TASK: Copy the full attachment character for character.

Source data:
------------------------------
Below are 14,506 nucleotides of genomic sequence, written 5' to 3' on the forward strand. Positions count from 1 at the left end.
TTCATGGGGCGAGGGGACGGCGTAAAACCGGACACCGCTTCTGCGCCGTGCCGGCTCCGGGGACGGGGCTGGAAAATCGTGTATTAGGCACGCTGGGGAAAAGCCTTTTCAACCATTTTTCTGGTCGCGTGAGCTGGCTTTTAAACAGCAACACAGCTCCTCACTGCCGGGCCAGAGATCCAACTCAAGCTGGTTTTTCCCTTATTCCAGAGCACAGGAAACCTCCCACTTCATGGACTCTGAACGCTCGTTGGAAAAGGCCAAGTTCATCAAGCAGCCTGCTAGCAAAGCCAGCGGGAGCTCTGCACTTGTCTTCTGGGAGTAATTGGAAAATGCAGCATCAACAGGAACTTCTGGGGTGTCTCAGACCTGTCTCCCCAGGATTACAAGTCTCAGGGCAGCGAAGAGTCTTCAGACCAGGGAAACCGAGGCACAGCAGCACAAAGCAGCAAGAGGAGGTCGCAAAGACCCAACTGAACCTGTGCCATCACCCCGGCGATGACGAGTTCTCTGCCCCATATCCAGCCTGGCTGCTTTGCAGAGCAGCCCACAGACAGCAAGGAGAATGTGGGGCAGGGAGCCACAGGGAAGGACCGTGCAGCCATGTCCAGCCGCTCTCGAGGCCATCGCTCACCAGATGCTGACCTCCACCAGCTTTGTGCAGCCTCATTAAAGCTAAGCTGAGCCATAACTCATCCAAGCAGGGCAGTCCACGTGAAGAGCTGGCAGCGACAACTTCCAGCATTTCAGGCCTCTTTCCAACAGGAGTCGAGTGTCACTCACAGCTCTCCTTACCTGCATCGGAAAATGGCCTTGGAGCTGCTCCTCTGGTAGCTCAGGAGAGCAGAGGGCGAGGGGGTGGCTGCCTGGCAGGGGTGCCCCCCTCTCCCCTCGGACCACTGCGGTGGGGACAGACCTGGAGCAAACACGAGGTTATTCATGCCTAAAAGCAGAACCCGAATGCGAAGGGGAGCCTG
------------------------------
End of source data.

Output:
Below are 14,506 nucleotides of genomic sequence, written 5' to 3' on the forward strand. Positions count from 1 at the left end.
TTCATGGGGCGAGGGGACGGCGTAAAACCGGACACCGCTTCTGCGCCGTGCCGGCTCCGGGGACGGGGCTGGAAAATCGTGTATTAGGCACGCTGGGGAAAAGCCTTTTCAACCATTTTTCTGGTCGCGTGAGCTGGCTTTTAAACAGCAACACAGCTCCTCACTGCCGGGCCAGAGATCCAACTCAAGCTGGTTTTTCCCTTATTCCAGAGCACAGGAAACCTCCCACTTCATGGACTCTGAACGCTCGTTGGAAAAGGCCAAGTTCATCAAGCAGCCTGCTAGCAAAGCCAGCGGGAGCTCTGCACTTGTCTTCTGGGAGTAATTGGAAAATGCAGCATCAACAGGAACTTCTGGGGTGTCTCAGACCTGTCTCCCCAGGATTACAAGTCTCAGGGCAGCGAAGAGTCTTCAGACCAGGGAAACCGAGGCACAGCAGCACAAAGCAGCAAGAGGAGGTCGCAAAGACCCAACTGAACCTGTGCCATCACCCCGGCGATGACGAGTTCTCTGCCCCATATCCAGCCTGGCTGCTTTGCAGAGCAGCCCACAGACAGCAAGGAGAATGTGGGGCAGGGAGCCACAGGGAAGGACCGTGCAGCCATGTCCAGCCGCTCTCGAGGCCATCGCTCACCAGATGCTGACCTCCACCAGCTTTGTGCAGCCTCATTAAAGCTAAGCTGAGCCATAACTCATCCAAGCAGGGCAGTCCACGTGAAGAGCTGGCAGCGACAACTTCCAGCATTTCAGGCCTCTTTCCAACAGGAGTCGAGTGTCACTCACAGCTCTCCTTACCTGCATCGGAAAATGGCCTTGGAGCTGCTCCTCTGGTAGCTCAGGAGAGCAGAGGGCGAGGGGGTGGCTGCCTGGCAGGGGTGCCCCCCTCTCCCCTCGGACCACTGCGGTGGGGACAGACCTGGAGCAAACACGAGGTTATTCATGCCTAAAAGCAGAACCCGAATGCGAAGGGGAGCCTG